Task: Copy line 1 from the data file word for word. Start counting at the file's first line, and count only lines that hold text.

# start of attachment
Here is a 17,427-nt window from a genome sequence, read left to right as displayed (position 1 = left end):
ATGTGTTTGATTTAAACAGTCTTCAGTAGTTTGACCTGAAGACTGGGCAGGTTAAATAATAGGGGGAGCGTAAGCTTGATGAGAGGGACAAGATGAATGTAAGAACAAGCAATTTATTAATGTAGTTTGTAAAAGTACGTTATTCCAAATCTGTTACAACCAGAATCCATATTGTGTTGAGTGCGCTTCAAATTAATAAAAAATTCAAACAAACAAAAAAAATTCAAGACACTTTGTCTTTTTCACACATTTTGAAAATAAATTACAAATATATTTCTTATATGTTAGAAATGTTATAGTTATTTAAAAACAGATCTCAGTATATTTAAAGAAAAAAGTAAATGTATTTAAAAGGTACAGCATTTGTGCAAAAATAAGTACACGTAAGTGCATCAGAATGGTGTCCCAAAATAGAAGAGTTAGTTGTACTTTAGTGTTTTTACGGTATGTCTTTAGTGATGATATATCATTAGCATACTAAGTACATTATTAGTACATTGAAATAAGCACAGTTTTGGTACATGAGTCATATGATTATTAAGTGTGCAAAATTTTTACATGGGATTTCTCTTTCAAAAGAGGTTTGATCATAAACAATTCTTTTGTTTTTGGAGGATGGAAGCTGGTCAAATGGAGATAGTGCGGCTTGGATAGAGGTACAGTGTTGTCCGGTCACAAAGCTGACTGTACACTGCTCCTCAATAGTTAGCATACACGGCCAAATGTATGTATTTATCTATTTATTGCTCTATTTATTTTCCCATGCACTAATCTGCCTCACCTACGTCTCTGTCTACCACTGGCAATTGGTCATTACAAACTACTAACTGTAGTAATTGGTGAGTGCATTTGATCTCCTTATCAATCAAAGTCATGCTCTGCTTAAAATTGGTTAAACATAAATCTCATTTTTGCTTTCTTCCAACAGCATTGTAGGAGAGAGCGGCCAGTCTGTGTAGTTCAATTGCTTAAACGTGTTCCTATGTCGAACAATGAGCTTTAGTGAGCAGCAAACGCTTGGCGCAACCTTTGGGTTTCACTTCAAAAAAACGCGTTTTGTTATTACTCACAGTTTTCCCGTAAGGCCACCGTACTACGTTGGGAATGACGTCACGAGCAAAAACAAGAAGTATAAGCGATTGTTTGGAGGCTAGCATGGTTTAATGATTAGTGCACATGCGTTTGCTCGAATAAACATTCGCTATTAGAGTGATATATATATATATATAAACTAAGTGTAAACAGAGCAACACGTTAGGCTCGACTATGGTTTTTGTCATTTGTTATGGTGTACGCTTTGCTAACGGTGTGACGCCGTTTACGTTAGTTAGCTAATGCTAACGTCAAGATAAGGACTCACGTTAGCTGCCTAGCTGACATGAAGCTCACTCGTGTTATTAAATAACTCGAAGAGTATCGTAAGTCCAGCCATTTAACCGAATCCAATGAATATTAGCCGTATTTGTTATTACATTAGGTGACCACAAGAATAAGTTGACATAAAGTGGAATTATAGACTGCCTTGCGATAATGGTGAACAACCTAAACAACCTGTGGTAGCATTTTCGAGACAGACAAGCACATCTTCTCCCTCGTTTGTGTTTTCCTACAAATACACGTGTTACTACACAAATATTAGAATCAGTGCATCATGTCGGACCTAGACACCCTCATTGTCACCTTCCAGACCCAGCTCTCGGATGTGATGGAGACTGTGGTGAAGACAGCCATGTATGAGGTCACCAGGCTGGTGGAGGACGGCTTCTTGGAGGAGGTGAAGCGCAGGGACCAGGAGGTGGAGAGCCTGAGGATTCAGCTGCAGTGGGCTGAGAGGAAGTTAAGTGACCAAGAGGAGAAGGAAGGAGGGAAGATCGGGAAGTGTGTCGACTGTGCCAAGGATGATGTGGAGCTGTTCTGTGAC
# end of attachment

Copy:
Here is a 17,427-nt window from a genome sequence, read left to right as displayed (position 1 = left end):